Instead Take A Big Picture Approach

Research has shown[1], [2], [3], [4] that increased savings is tied to our ability to imagine our lives at ages out into the future. For the uninitiated dreamer or preoccupied doer, creating a vision for the future might be an unfamiliar idea. 

Short-term Goals

Funding short-term financial goals quickly comes to mind when managing cash. In addition to covering immediate monthly expenses, short-term goals are also things you will spend money on within a few months or years. A few examples of short-term goals include an emergency fund, bills & utilities, travel, paying down loans and credit cards, or home improvement. 

Long-term Goals

Long-term financial goals are big picture items that may take many years or decades to accomplish. Long-term goals might be a retirement fund, paying off a mortgage, or funding a child’s college. Setting money aside for long-term goals has the effect of reducing cash available for short-term goals, requiring more careful budgeting.

Manage You Cash For Lifelong Success

Set yourself up for success by creating a plan to grow your wealth by considering goals over many time frames, from a month out to decades away. Follow this process:

  • Identify different types of expenses and savings – Are they a need or want?
  • Prioritize goals for different durations.
  • Balance needs for both short and long-term goals.
  • Recognize what are your core-value wants over everyday desires or ingrained habits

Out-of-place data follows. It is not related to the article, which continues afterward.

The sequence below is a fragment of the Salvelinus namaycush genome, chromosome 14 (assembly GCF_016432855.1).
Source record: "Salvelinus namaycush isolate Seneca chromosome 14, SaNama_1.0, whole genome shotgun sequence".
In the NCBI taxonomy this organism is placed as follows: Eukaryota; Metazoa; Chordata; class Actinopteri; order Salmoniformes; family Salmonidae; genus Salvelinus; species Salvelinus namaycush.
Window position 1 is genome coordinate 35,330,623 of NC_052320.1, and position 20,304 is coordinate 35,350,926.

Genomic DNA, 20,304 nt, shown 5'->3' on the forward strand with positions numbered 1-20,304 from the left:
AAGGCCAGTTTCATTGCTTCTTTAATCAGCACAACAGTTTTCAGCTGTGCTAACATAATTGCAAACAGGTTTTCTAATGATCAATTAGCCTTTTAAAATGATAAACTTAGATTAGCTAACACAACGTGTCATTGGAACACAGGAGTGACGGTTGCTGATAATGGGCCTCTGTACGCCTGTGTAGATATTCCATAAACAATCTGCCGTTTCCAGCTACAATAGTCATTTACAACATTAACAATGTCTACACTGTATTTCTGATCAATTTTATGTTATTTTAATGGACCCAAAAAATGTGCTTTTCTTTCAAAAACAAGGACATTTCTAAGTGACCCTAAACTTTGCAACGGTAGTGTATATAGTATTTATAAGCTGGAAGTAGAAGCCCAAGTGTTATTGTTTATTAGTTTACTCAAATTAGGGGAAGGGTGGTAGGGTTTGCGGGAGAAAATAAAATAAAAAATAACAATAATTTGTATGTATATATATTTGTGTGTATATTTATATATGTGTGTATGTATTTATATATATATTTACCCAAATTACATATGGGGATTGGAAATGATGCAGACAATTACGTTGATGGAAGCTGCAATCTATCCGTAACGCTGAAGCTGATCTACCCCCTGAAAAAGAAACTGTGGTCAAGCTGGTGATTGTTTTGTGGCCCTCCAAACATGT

• Balance your budget around the prioritized needs and wants.
  • Review, revise and repeat as life changes.

Need or Want?

The highest priority goals are necessities. Needs are the things you can’t get by without, such as a place to live and food to eat. Wants make your life richer, but they are ultimately things that are nice to have but not absolutely necessary, such as entertainment or dining out. As you prioritize your goals, prepare yourself to think critically about your needs and wants. Is that new boat a need, or is it actually a want? Is it a core-value want or just something that would be nice to have but you could really live without? If your budget falls short, it will be important to differentiate between needs and wants.

How to Prioritize Short and Long-term Need-Based Goals

Identify short-term goal needs first. Many will occur monthly such as paying for utilities, personal goods, making a mortgage payment, paying down debt, or trickling cash into an emergency fund. Others happen periodically or seasonally throughout the year, such as paying for annual property taxes, medical expenses, or heating oil delivery. 

Since everyone should have one, start with an emergency fund. This fund should be kept and used for unexpected expenses or job loss, preventing you from having to dip into savings for designated goals or going into credit card debt. They typically consist of 3-6 months’ worth of living expenses. Consider making regular monthly savings to this fund so it is always replenished. Keep in mind Alaska tends to have a higher cost of living compared to many other states and unexpected expenses can cut into your budget more severely than if you live in other states.